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Neutered / De-sexed Boars And Neutering Operations: Myths And Facts

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Wiebke

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Introduction

Many people with fighting teenage boars are still advised to neuter their boars by general vets that are not familiar with the big difference between rabbit and guinea pig social behaviours.
Neutered boars are also much touted as peace-makers in sow groups; this has unfortunately got its limits as I know from my own rich experience in this respect!
The first part of this guide is looking at all the myths still surrounding neutered boars and in which scenarios and for which purposes neutering and neutered boars actually make sense.

In a second part, this guide is looking at neutering operations, again trying to sort myths from fact considering that most online information available is in no way representative. There are unfortunately plenty of horror stories around, but hardly any accounts of the vast majority of successful operations that go without a hitch and that usually go unreported for exactly that reason!
This part looks at how you can minimise operation risks, the range of cost to expect, neutering ages, how you can prepare and what to look out for during recovery as well as the important post-op safety wait.

Thirdly, I am going to demonstrate by the example of my own teenage boar Nye in 2017 how a problem-free neutering operation should look like and to which extent it has influenced his behaviour post-op. This part contains pictures of the recovery process as well as a couple of short videos from immediately after the operation and from his teenage behaviour a bit later on.


Part I: Neutered boars

Myths and facts

Myth: Neutering fighting boars will calm them down and enable them to live together happily
Fact: Neutering does most definitely NOT calm down boars in the short run and does NOT turn feuding boars into best friends!

It does in no way change their social behaviour, their personal chemistry or their personalities – two dominant boars will inevitably clash, whether they are brothers or unrelated, neutered or not!
Key to any successful boar bond is mutual liking and character compatibility – both factors that neutering cannot influence and that pet shops and for sale breeders fail to address.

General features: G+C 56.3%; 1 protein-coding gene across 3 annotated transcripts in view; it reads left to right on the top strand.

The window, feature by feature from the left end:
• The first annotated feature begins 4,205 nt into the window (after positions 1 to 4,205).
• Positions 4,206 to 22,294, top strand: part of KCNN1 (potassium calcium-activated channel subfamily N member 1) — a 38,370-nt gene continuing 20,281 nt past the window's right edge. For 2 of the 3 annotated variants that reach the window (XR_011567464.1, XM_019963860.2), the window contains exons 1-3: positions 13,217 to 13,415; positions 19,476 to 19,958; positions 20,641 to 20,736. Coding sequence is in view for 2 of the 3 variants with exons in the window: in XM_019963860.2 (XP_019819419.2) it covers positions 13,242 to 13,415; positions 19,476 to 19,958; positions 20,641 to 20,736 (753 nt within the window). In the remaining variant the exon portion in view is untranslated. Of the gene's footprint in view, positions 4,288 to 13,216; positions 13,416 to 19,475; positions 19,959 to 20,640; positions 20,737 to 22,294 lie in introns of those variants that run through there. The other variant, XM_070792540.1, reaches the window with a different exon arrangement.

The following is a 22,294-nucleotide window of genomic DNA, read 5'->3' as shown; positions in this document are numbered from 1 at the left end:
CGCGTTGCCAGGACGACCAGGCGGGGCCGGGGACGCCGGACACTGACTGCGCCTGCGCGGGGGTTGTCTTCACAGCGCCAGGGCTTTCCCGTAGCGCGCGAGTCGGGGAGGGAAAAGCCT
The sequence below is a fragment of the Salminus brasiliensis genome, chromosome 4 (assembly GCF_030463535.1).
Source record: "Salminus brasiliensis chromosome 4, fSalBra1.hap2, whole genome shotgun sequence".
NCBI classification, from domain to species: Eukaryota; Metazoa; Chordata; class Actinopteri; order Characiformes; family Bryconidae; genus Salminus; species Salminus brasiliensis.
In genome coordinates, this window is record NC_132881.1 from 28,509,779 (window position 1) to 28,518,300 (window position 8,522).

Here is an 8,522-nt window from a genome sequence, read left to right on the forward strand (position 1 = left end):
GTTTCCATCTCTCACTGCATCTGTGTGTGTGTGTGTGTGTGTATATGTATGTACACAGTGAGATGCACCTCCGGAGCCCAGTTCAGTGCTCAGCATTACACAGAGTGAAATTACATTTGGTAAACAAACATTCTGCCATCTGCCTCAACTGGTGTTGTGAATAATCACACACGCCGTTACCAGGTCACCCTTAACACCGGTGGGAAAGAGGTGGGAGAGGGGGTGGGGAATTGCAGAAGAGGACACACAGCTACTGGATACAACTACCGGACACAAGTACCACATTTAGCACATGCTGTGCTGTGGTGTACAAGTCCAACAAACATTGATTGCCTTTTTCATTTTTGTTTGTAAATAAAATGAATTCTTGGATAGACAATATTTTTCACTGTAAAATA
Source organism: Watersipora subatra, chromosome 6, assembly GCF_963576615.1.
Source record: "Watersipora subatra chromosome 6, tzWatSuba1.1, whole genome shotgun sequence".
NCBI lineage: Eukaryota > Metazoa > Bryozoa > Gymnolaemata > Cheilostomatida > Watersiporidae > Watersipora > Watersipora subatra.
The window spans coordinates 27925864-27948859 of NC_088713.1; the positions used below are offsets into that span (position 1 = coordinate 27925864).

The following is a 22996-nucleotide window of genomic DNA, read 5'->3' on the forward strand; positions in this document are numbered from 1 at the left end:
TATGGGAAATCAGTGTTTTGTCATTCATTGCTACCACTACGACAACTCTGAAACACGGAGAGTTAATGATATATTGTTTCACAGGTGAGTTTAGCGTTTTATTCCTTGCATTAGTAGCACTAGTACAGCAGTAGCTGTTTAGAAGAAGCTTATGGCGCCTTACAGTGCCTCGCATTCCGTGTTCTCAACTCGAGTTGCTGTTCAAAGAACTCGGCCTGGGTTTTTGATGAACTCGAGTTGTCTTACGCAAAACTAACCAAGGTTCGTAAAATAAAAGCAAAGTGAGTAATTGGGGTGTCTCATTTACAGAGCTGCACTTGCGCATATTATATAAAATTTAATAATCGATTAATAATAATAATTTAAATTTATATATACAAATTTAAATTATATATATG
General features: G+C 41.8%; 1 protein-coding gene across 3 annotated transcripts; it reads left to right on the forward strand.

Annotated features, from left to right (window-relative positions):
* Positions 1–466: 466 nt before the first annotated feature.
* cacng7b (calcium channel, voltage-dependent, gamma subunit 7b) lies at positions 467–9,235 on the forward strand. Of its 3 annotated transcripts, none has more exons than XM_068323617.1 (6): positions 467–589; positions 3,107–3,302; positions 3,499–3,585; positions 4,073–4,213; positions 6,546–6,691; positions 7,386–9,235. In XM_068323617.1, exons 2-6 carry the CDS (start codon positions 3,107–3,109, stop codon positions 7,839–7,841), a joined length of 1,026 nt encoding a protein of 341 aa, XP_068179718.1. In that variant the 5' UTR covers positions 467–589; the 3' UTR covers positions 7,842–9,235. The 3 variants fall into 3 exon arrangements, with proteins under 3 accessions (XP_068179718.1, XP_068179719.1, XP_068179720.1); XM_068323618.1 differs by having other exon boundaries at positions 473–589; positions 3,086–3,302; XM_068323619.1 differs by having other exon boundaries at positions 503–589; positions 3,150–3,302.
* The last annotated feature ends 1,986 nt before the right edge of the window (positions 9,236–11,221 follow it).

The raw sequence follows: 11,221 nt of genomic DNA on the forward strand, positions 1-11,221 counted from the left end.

If you struggle with your boars, you will find this very detailed guide here helpful. It is looking at the various phases of the teenage months and at bonds in crisis: what you can and can’t do to stabilise a bond and what options you have after a permanent fall-out, each with their individual pros and cons.
Boars: Teenage, Bullying, Fighting, Fall-outs And What Next?


Myth: Neutered boars can save a struggling sow bond or group.
Fact: A boar is not part of the sow hierarchy in a group. He acts as a natural outsider and he needs to be accepted by all sows. He can act as an integrator and as an absorber for seasonal sow grumpiness to a certain extent. That is so far correct.

However: A boar will NOT make your bickering sows become fast friends! Any divisions within a sow group or pair will remain. Your boar will take care to be on good terms with the lead sow and mostly associate with the sow he likes most or that decides that she is in love with him!
A ‘husboar’ will step into a dispute only if he is also the patriarch and like a first lady, there is only so much he can do if a friction turns into an open feud. More often than not, he will keep out of any sow-only feuds.
I have also had to eventually split several sows in those cases where a dominant ‘husboar’ had taken a dislike to them because they haven’t accepted him and submitted to him instantly; this grudge has been carried through over years and has eventually ended in open bullying at least twice.


Myth: Two neutered boars can live with one, two or more bonded sows
Fact: If you are one of the very few lucky ones with a huge cage and two very laid-back/submissive boars, an old age pensioners (5-6 years plus where the testosterone has run out) group or a disabled/carer piggy setting with different dynamics, you can count yourself lucky! The VAST majority of these kinds of foursomes will end in bad fights!

Unless you can provide the kind of really large habitat that takes up about half a room or even a whole room in a larger group, you are bound to fail.